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Finding a Platform for Success

Clarke Lewis, M.Arch ’15 and Myles Hamby, M.U.P. ’14 bring their A+ game to Detroit’s redevelopment

By Amy Spooner

Clarke Lewis, M.Arch ’15, and Myles Hamby, M.U.P. ’14, aren’t Detroit or Michigan natives. But as development managers at The Platform, a Detroit real estate development company, they are all in on the city’s potential, and they are working on its revitalization with insiders’ views as residents. “Detroit is one of the most interesting urban labs in the world,” says Lewis, who grew up in Pittsburgh.

Before they were workmates, Lewis and Hamby, a Californian, were classmates in Professor Peter Allen’s Real Estate Essentials class at U-M’s Ross School of Business. Tasked with drafting a redevelopment proposal for a mixed-use building in the city of their choice, Hamby and Lewis were drawn to each other and to the third member of their team, Dang Duong, M.B.A./J.D. ’15, because “we wanted to turn it into a real deal,” Hamby says. In addition to finding the right property in a good location, they also took a modest approach that could be achievable for three novice developers: “a one or two million-dollar project,” Hamby says. “Three, tops.” Turns out, they severely underestimated what was possible. 

Their class project — for which they earned an A+ — now is a two-phased, nearly $38 million development known as Baltimore Station, located on the corner of Woodward and Baltimore avenues in Detroit’s New Center area, just a few blocks from The Platform’s Fisher Building headquarters. Phase 1, a rehabilitation of a commercial structure that features 23 apartment units and almost 10,000 square feet of retail, opens soon. Phase 2, a new construction development with 138 residential units and 7,000 square feet of commercial space, will open in fall 2019.

The proximity of Lewis, Hamby, and Duong’s employer to their class project is no coincidence: In May 2016, Peter Cummings and Dietrich Knoer agreed to invest in and assume development oversight of Baltimore Station through their new company, The Platform. They also added Duong and Lewis to their growing team, and as Platform employees, each worked to advance the Baltimore Station development. Hamby, who then was food access coordinator for Detroit’s Eastern Market Corporation, came on board about a year later. 

Baltimore Station’s first partner, however, was their former professor, who owns the Ann Arbor-based real estate firm Peter Allen + Associates. “It’s the dream of my life” to see a student project take off like this, Allen previously has said. Today, the project that got Lewis and Hamby in the door at The Platform is only a portion of their day-to-day work. Lewis’s current portfolio includes The Boulevard, a 231-unit ground-up multifamily development; Chroma, which will rehab an existing nine-story structure to create an artists’ community; and the Pistons Performance Center, a 175,000-square-foot new construction project that will house the NBA franchise’s front office, as well as practice and sports medicine facilities. Hamby’s projects include mixed-use developments of varying scale in the eastside neighborhoods of Eastern Market and Islandview, near Belle Isle. “One of The Platform’s missions is to not just develop in New Center and Greater Downtown, but also in the neighborhoods,” he says. “For Detroit’s revitalization to be sustainable, you need economic development across the entire city.”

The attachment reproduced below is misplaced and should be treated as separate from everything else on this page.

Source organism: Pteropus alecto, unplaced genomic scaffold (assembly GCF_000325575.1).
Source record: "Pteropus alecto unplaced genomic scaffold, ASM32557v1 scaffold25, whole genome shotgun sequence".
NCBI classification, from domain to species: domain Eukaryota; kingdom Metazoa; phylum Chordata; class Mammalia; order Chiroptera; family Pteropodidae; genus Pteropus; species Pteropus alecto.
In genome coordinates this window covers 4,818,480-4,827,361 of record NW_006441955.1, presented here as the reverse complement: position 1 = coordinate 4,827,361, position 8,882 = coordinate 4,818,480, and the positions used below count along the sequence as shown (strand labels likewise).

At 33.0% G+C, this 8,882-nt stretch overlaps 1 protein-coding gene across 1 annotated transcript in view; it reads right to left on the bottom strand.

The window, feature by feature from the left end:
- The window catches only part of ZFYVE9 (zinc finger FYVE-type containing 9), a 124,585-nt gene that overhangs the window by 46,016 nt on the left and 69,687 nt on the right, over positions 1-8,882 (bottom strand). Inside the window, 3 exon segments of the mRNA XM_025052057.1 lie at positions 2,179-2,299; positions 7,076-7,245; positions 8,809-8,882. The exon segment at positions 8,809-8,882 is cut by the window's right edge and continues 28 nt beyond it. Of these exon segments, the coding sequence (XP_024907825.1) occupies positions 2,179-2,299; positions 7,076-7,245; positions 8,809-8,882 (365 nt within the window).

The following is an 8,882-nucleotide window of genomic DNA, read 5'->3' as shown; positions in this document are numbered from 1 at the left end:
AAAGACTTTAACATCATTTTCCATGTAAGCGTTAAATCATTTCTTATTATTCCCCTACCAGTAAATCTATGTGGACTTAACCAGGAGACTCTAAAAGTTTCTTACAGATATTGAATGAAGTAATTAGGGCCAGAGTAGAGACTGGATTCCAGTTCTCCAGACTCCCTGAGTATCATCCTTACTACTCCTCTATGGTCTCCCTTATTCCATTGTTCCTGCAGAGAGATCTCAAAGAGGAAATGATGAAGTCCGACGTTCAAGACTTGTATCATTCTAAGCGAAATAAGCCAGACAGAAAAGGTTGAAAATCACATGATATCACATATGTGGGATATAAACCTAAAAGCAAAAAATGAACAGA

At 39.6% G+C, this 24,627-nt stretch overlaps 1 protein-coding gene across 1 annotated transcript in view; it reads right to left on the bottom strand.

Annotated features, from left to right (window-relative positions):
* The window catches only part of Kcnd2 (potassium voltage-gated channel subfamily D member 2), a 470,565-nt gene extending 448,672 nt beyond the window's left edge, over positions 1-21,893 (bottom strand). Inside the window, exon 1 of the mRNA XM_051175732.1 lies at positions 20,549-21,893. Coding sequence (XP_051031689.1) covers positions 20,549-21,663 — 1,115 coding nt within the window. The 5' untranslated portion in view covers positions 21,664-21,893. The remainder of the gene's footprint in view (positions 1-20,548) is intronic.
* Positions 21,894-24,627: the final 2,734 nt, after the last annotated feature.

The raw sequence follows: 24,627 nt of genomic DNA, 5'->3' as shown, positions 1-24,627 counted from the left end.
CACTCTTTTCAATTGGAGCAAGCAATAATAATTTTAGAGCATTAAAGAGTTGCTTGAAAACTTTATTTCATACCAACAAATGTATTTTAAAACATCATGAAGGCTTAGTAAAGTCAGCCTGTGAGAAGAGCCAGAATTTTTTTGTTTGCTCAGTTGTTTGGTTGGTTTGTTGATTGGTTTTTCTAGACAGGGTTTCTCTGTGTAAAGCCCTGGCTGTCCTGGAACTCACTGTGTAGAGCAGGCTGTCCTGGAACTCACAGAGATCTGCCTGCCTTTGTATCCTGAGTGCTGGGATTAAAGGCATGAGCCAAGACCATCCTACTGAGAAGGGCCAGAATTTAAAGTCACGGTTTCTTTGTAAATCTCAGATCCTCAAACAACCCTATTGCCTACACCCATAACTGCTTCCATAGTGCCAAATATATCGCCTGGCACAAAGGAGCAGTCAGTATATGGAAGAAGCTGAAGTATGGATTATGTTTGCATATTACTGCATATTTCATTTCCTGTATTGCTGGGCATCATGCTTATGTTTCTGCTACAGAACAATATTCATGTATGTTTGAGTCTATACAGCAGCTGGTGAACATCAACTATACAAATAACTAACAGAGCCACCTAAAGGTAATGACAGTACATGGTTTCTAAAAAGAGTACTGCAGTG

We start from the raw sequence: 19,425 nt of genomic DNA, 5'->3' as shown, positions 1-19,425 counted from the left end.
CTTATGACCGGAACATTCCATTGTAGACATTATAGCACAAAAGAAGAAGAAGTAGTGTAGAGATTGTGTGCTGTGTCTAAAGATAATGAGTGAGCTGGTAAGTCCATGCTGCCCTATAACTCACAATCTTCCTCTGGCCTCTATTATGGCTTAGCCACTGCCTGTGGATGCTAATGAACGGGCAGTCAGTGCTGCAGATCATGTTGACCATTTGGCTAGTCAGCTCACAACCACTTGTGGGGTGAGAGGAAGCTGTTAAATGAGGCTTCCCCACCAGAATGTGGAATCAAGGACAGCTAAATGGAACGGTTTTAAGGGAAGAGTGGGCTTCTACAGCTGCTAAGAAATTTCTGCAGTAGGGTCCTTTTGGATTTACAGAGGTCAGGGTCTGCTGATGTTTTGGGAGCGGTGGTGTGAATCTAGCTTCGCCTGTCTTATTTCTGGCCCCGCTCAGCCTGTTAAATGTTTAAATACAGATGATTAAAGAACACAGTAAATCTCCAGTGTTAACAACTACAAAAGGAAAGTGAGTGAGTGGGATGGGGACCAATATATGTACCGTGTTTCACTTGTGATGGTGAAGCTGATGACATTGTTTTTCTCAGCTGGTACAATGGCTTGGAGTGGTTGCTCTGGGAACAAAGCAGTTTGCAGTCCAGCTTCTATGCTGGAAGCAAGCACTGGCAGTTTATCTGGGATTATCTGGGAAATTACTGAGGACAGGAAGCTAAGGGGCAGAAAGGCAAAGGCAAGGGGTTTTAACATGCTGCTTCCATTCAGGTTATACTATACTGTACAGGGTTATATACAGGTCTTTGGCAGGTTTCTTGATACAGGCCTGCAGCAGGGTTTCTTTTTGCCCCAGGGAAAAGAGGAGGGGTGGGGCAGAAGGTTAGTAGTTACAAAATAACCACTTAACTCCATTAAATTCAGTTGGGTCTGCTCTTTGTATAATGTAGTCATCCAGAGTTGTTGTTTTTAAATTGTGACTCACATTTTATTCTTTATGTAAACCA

To properly redevelop neighborhoods, part of The Platform’s approach is to be good neighbors. Before the company acquired property in Islandview, Knoer — The Platform’s president and CEO — was a member of a neighborhood church and built relationships with community leaders. With two developments currently underway, Hamby and others routinely attend community meetings in Islandview. “We have good support because we’ve built up a solid rapport,” Hamby says. “We don’t want to build something that sticks out like a sore thumb, and the only way a development can become part of a community’s fabric is to work alongside its residents.”

It also helps to conceptualize a neighborhood’s needs by having those same needs. “Myles and I live in the city, so we’re eager to expand basic services here,” Lewis says, noting that The Platform has hired a retail expert to bring more regional and national players into its developments. “The city is working to reverse the leakage of retail services and goods.” 

Their paths of study at Taubman College were different — except for that one fateful real estate class — and their work at The Platform rarely intersects. But, Lewis notes, “our work is very similar. One of the best skills I learned in architecture school is visually representing projects. You have to be able to tell the story of your project and convince investors, lenders, and others to be part of it. A career in development speaks to my interest in design and my entrepreneurial mind-set,” says Lewis, who also earned a certificate in real estate development at U-M. 

His fellow classmate, teammate, and entrepreneur agrees. “My degree in urban planning taught me how various elements of a city intersect to create a positive or negative experience for the person living in, working in, or visiting a city: zoning, city services, housing needs, amenities, 
et cetera,” Hamby says. “Real estate developers need to understand those elements and their implications for a particular site. We have the opportunity and responsibility to develop a place that positively contributes to the city. And that is exciting work.” 

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